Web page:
by Laura Reeves
My favourite thing about working with collections is that you never quite know what objects you will come across, and sometimes an object really strikes you as something special. Whilst accessioning donations at the Museum of Norwich, I was lucky enough to have one of those WOW moments.
One of our donations was an Air Raid Warden’s first aid kit.
The first aid kit contained 27 different pieces and a Warden’s Report Form. This object wowed me for two reasons. Firstly, I have been working in Collections Management for 7 months now and in that time I have built up a strong adoration for a nicely packed box, and this first aid kit is a fine example of efficient use of space. Secondly, my Great Grandpa was an Air Raid Warden in the Midlands and I’ve never known much about his role, and this box uncovers some details about Air Raid Wardens’ work.
ARP wardens did an awful lot more than enforce the Blackout and issue gas masks. Wardens had posts set up in purpose built facilities or they would use houses, shops or other offices – each post would then be split into sectors, and three to six wardens would be responsible for each sector. In these sectors wardens would sound air raid sirens, marshal people into the shelters and watch out for any bombs falling in their sector. This work would be carried out during air raids and was therefore very dangerous as they would be at risk from bombs, shrapnel and falling masonry.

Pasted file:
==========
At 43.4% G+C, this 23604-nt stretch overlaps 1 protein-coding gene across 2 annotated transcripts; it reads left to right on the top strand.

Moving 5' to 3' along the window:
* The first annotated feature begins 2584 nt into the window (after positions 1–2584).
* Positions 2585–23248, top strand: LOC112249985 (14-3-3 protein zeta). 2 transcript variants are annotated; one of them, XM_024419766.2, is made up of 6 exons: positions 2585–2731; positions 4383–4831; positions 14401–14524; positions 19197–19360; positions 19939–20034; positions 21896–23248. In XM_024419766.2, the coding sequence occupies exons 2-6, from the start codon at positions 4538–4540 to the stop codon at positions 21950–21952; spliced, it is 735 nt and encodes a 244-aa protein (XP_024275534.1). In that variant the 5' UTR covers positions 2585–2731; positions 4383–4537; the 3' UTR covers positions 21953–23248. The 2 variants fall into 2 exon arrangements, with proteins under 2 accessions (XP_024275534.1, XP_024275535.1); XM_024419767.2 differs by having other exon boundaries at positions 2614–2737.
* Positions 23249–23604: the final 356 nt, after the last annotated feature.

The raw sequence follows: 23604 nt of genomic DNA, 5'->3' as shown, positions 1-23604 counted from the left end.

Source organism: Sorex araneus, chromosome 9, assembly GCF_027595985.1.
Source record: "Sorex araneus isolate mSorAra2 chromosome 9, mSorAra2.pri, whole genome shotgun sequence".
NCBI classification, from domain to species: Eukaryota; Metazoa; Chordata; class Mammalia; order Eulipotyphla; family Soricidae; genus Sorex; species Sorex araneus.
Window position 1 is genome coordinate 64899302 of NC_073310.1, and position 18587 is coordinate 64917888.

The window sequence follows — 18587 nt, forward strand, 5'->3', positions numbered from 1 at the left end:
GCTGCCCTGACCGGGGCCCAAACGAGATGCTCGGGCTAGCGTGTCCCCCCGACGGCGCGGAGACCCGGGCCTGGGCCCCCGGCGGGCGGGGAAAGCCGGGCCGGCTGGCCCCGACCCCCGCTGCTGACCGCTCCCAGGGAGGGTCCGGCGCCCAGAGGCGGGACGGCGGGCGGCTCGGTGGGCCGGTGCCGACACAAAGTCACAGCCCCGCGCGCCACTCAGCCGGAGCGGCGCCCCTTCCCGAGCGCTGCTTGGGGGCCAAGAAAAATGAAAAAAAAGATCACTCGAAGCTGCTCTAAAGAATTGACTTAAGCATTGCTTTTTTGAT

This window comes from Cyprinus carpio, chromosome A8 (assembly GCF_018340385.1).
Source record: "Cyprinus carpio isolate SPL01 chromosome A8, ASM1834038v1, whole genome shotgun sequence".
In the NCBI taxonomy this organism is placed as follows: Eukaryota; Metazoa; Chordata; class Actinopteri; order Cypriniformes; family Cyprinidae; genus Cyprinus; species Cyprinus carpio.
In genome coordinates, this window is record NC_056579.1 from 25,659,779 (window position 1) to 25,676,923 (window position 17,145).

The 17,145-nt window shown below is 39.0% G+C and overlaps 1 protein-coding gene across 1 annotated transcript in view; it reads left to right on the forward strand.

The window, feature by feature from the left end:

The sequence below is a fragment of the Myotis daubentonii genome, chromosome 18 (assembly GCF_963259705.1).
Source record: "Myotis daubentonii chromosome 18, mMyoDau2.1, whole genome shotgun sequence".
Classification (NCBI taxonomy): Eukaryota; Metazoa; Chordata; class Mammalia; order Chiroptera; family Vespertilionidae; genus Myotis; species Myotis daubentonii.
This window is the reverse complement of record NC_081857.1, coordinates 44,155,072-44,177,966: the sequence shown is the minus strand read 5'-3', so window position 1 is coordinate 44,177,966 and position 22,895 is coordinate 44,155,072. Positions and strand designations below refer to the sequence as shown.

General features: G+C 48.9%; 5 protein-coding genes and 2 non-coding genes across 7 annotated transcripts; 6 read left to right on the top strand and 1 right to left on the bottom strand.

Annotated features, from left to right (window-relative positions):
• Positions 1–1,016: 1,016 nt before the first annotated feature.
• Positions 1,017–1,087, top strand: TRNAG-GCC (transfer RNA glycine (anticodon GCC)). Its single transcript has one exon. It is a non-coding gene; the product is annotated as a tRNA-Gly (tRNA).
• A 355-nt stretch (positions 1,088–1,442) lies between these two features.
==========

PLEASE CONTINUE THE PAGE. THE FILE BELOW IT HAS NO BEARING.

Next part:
ARP wardens had to be local to their sector, because they needed to know a huge amount of detail about the people living there. Wardens needed to know how many people lived in each house, where they all slept and what their air raid precautions were, so should the worst happen, they would know who to look for in amongst the rubble and where they were most likely to be. Wardens would always be first on scene. They were required to administer first aid for minor casualties, put out small fires and organise the emergency response.
First aid kits like these were owned by air raid wardens, but also families during the war as advised by the Home Office. They were designed to help people cope with injuries before ambulances were able to arrive, they contained bandages, safety pins, tweezers, iodine and an array of burn dressings. There was a variety of these kits available, and many were issued by “Boots”. Each bandage is labelled with clear instructions on how to treat patients.
This kit was donated alongside a Wardens Report Form, these were used to feedback information to their posts, and they were vital for saving lives and protecting important buildings from damage. This form provides details of an air raid that took place on 12th August 1944 on the Cromer Road and Reepham Road junction. The attack took place at 3:37am and claimed one casualty who died from shock.
This donation was a real privilege to document, it demonstrates the power of museum collections to open up opportunities for conversations and personal discovery. Everyone has a story to tell and museums have an important role in protecting these for the future.